Unless you’re willing to reach in physically and pull out whatever it is that’s clogging your pipes, you will normally reach for the drain cleaner. If the first round doesn’t work, however, the solution is not to pour in a different drain cleaner. You might create an explosion by accident!
Instead, you should do the following:
- Choose a product proven to work
- Ensure that you have followed the instructions correctly
- Be prepared to call the plumber, should the product fail to work
12. Vinegar and Water – For Certain Floor Types!
Vinegar and water is a handy, natural cleaning solution that works for most floors. However, the acidic nature of vinegar can actually damage hardwood floors, dulling their otherwise beautiful appearance. Additionally, water can also cause warping and moisture damage to your hardwood floors if you’re not careful.
Instead, reserve your mixture for cleaning these types of floorings:
- Ceramic tiles
- Carpets with synthetic fibers
- Vinyl floors
13. Bleach and Glass Cleaner
The main ingredient in bleach is sodium hypochlorite – a substance that interacts with ammonia to create toxic chloramine fumes. Unfortunately, most glass cleaners feature ammonia as their main cleaning ingredient.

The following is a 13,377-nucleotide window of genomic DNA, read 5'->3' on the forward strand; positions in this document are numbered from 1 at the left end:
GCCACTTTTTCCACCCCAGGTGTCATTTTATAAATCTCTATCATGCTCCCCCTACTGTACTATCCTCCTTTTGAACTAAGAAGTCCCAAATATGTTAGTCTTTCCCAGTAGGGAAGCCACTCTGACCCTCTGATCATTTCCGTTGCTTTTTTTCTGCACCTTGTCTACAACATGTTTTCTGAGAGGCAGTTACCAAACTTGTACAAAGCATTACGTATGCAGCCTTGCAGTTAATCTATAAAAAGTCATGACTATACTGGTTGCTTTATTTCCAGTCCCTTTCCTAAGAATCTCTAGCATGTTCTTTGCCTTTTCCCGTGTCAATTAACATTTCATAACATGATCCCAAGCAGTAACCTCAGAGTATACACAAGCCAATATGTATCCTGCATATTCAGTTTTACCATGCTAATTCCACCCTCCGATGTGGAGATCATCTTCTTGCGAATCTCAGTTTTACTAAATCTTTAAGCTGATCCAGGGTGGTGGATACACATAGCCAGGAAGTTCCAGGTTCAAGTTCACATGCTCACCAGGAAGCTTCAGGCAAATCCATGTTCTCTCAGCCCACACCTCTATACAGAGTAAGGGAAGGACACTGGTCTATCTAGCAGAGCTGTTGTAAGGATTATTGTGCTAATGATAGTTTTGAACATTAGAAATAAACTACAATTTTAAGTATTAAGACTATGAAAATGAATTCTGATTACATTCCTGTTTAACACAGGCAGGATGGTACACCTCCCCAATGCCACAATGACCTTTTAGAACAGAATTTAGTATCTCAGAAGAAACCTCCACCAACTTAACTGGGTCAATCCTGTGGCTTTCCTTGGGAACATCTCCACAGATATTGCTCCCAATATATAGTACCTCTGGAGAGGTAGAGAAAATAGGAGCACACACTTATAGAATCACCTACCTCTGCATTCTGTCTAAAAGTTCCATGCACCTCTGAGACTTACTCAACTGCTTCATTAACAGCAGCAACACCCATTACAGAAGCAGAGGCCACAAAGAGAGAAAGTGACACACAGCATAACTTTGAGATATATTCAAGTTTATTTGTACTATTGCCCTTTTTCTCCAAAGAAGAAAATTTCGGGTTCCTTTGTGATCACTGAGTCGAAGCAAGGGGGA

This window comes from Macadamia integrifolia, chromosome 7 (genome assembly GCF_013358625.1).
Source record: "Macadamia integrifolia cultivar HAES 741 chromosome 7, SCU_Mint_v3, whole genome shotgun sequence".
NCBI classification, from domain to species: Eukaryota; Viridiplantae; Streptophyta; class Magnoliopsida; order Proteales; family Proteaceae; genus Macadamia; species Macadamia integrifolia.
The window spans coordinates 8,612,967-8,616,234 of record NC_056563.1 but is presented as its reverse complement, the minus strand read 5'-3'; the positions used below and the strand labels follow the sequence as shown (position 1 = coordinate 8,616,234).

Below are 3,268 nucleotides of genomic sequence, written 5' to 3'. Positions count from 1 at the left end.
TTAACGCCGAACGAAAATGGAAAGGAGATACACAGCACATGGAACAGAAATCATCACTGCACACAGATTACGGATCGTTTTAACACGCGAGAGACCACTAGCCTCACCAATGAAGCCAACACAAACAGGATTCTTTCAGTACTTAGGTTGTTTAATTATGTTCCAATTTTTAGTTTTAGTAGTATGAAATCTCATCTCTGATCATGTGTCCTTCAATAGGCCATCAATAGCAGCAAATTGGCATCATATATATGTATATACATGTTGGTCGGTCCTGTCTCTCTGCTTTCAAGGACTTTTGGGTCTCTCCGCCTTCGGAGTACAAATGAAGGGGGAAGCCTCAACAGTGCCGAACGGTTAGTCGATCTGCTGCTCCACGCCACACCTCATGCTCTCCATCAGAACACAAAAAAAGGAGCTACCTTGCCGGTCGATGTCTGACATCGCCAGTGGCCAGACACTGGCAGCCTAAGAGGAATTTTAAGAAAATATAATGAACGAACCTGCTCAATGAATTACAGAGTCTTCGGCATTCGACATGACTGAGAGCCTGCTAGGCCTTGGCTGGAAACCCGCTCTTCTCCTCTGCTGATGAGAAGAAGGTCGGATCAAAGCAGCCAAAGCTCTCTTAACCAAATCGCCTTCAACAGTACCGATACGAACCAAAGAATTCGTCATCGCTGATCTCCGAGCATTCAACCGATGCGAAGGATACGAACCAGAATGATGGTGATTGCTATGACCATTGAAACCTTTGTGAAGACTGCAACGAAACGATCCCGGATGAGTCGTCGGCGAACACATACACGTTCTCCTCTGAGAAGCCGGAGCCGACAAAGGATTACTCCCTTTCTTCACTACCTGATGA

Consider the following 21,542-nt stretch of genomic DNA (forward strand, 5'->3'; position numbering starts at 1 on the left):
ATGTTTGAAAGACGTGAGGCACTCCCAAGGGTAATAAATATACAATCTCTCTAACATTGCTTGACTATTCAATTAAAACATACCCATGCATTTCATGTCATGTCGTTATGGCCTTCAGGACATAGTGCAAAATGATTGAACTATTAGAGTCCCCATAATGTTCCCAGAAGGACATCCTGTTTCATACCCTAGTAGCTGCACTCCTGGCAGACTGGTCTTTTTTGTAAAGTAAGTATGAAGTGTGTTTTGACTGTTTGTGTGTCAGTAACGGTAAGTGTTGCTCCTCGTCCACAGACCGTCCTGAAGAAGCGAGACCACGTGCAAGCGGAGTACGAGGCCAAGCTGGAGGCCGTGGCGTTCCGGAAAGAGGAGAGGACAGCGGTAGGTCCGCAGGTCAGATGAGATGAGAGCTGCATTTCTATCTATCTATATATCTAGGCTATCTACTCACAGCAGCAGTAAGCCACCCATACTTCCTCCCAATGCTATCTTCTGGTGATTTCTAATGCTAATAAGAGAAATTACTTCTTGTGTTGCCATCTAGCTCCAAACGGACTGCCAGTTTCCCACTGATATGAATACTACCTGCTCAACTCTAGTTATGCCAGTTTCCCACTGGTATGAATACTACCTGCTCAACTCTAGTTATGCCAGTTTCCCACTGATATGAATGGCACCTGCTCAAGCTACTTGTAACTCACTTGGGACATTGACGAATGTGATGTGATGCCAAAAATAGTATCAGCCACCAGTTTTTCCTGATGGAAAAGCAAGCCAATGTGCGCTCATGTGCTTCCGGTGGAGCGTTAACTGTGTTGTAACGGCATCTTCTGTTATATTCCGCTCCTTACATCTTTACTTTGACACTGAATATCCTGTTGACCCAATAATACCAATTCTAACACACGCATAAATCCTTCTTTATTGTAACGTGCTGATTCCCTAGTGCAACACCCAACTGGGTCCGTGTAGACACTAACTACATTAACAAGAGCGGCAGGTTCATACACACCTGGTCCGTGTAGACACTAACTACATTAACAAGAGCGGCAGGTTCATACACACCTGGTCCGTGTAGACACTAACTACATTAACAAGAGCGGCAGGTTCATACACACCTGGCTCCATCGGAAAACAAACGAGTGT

As a result, mixing them with bleach is an idea fraught with danger – no matter how much positive thinking suggests that this combination might double their cleaning power.
Instead, consider keeping the following tips in mind for clean and streak-free windows:
- Invest in a good quality squeegee
- Wipe down the squeegee regularly
- Replace the rubber blade of the squeegee when it gets dull
14. Hydrogen Peroxide and Vinegar
On their own, hydrogen peroxide and vinegar are two excellent cleaners. They can be used one after another to clean fruits and countertops, so long as each one is wiped clean before the next.
When mixed, however, the two create peracetic acid. This acid could potentially be a decent cleaner in and of itself – if it wasn’t so dangerous to use in most households without preparation.
At low concentrations, this acid is:
- Potentially toxic
- Irritating to the eyes, skin, and upper respiratory tract
15. Bleach and Lysol
Lysol and bleach are, on their own, excellent cleaners and disinfectants. That does not mean that they can be combined for a more effective cleaning solution, however.
When mixed, bleach interacts and oxidizes the 2-benzyl-4-chlorophenol found in Lysol. This creates fumes that are corrosive and harmful to human health.
The potentially harmful effects of 2-benzyl-4-chlorophenol include:
- Toxic vapors
- Skin irritation
- Eye irritation
16. Bleach and Dish Detergent